Defy the darkness. Defend the light.
I was lucky enough to get an ARC of book two in Gwynne’s Of Blood and Bone series after having just finished the first. As a result, I was able to jump right back into the world with no break. As the title suggests, this is a time of blood, a book of blood and it is full to the brim with it.
Gwynne plunges straight in with chapters from Drem and Riv, picking up from the climactic ending of the first book with their respective escapes from dread circumstances. There’s no long exposition or description, just an explosion of action from the start, from the perspectives of the hunted. This is a genius beginning which immediately holds you in a vice-like grip of dramatic tension, setting up the rest of the book beautifully. The third chapter is from a new perspective, an acolyte of the Kadoshim (I won’t disclose who for the sake of no spoilers), and this adds further depth to the varying factions of this world. You get an inside look at the motivations of that side, building on the feeling from book one that the lines between good and evil are blurred. It’s a testament to Gwynne’s skill that you find yourself empathising with the ‘enemy’ as it were, whenever you’re reading that perspective.
Now where book one was all about growing tension and the feeling of impending doom, this book is totally action-focussed. Monsters, battles, skirmishes and blood make up the majority of the narratives from each character and Gwynne excels, especially in his battle imagery. You feel every cut, clash and charge in your bones as you read, sprinting through desperate fights on every page. The tempo is incredibly fast-paced and doesn’t really slow at any point through the book so you’ll find yourself finishing it in record time, and enjoying every second. The only downside I felt was that with so much fighting, that left very little room for the character development and intrigue that I loved about the first book. I was struck that the formula was somewhat similar to RPG games such as the Witcher series; you’re following a main mission, but every so often you have an ‘encounter’ with either a central enemy or a lesser one. Not that there’s anything wrong with that, but it did mean that some of the insidiousness that I liked was lost.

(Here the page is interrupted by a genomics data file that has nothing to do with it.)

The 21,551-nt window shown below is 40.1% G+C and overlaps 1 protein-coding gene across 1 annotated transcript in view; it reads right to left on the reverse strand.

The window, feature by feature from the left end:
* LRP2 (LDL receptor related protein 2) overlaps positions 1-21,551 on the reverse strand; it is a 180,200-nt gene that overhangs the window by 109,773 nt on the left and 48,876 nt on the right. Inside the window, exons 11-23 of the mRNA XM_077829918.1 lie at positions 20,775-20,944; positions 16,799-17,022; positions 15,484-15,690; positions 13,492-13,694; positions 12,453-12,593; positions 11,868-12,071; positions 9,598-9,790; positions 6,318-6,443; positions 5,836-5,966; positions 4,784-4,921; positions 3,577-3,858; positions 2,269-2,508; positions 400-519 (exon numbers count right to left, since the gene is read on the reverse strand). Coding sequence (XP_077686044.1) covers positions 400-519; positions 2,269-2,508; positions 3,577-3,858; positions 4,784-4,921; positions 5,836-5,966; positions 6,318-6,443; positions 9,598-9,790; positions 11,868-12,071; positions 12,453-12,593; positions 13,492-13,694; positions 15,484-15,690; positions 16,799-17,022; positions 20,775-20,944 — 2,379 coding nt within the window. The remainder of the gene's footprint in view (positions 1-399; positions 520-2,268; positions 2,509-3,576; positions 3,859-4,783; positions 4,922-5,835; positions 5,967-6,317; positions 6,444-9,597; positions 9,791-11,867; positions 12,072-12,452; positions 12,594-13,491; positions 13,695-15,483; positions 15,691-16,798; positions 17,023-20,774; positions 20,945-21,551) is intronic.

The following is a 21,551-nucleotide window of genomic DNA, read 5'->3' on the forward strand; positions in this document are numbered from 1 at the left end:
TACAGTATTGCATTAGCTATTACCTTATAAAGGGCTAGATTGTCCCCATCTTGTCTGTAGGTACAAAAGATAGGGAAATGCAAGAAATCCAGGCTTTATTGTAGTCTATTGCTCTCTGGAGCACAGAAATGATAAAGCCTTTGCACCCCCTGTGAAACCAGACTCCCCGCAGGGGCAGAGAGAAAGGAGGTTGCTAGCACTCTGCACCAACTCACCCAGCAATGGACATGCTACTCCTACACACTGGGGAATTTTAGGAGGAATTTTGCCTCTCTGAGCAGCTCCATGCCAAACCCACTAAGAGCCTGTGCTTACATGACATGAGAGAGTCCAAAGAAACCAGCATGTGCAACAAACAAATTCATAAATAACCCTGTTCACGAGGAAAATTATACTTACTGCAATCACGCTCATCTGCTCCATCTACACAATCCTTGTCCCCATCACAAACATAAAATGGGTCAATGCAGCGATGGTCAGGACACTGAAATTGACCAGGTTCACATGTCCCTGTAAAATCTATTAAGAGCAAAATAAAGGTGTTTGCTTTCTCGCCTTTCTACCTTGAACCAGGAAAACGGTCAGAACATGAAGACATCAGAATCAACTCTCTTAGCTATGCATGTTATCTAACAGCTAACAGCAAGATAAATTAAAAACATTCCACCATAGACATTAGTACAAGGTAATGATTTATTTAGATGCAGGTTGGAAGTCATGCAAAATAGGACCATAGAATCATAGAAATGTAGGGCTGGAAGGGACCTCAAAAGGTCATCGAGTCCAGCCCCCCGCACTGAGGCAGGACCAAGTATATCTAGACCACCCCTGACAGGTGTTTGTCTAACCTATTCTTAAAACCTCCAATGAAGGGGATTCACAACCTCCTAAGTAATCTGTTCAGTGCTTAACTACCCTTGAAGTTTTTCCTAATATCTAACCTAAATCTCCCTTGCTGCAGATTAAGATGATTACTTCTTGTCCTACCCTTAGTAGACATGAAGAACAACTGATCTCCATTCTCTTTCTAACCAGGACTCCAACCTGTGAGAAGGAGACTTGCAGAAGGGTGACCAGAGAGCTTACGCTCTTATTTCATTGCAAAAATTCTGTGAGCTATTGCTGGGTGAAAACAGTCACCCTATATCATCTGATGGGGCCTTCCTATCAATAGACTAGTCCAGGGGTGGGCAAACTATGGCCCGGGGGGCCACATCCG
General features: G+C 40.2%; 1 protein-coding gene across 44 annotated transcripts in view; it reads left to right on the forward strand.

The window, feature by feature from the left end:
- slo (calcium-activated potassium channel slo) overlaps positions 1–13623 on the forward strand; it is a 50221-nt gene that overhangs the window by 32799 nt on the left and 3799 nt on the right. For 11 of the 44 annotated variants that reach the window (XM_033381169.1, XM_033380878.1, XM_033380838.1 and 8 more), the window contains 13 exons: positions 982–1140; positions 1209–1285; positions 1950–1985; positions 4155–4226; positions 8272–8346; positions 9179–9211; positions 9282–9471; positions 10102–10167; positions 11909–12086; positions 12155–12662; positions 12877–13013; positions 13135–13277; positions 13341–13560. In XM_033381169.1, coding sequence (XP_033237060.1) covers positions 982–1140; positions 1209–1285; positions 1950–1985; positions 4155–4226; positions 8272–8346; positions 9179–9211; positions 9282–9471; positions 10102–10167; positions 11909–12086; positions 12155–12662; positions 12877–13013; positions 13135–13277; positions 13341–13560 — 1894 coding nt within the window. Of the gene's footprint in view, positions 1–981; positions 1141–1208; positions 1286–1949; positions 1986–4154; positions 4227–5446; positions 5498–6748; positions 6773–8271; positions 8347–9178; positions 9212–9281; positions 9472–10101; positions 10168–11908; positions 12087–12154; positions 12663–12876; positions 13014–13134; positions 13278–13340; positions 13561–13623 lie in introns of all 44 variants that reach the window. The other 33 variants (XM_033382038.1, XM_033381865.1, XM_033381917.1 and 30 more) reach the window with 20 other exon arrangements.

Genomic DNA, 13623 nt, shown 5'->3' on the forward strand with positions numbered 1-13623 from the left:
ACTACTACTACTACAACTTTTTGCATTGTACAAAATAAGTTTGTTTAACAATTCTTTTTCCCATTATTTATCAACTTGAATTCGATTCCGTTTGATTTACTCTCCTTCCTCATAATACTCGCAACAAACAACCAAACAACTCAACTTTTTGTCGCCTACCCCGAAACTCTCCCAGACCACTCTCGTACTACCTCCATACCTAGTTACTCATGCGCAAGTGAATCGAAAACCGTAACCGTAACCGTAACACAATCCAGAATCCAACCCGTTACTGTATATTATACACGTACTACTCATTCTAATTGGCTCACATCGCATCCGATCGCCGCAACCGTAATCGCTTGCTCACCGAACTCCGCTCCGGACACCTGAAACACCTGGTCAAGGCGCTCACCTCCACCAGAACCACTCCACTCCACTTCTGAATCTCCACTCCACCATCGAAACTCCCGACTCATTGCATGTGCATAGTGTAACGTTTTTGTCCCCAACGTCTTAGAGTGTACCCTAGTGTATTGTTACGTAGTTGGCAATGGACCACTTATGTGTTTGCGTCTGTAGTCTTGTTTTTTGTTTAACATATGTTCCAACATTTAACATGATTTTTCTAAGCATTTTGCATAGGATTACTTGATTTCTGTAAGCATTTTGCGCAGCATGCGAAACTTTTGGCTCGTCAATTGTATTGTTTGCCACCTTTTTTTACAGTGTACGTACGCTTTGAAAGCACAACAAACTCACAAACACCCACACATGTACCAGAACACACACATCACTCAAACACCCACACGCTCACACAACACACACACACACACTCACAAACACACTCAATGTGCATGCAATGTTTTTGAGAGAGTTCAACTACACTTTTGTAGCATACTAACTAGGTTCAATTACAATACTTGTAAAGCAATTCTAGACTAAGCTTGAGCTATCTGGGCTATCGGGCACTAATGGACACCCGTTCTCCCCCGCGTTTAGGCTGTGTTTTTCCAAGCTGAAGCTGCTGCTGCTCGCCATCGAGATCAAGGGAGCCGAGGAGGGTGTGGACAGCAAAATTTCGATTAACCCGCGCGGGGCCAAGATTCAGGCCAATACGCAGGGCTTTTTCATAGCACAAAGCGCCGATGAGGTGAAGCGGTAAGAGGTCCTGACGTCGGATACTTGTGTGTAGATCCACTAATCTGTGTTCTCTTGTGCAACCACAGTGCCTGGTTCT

Another aspect that I’ve found particularly engaging in these books is Gwynne’s use of the animal kingdom/mythical creatures. Spoiler – there are talking crows. I found myself looking forward to the encounters as they offer short and humorous interjections at various points in an incredibly endearing manner. They each have distinct personalities which Gwynne skilfully captures through only 2 or 3 lines of speech, enriching the story in a delightful way. On the other side, in this book we see more of the Kadoshim’s Revenants. Somewhat vampiric in appearance and nature, these creations and their spawn are an excellent foe that wreak havoc in various battles. They are reminiscent of Justin Cronin’s virals in The Passage series and work in a similar way, spreading their ‘infection’ and creating more of their kind whilst also being incredibly hard to kill. They’re everything you want in a good, unstoppable enemy to really add to the drama.
I think A Time of Blood does exactly what it says on the tin, packed full of fast-paced and blood-soaked action that grips you from start to finish, and ending with traditionally epic cliff-hanger. Bring on book three!
A Time Of Blood is published by Pan Macmillan and is available here.
John Gwynne studied and lectured at Brighton University. He’s been in a rock ‘n’ roll band, playing the double bass, travelled the USA and lived in Canada for a time. He is married with four children and lives in Eastbourne running a small family business rejuvenating vintage furniture. He is the author of the epic fantasy series The Faithful and the Fallen including Malice, Valour, Ruin and Wrath.
Reviewed by Amber Mears-Brown
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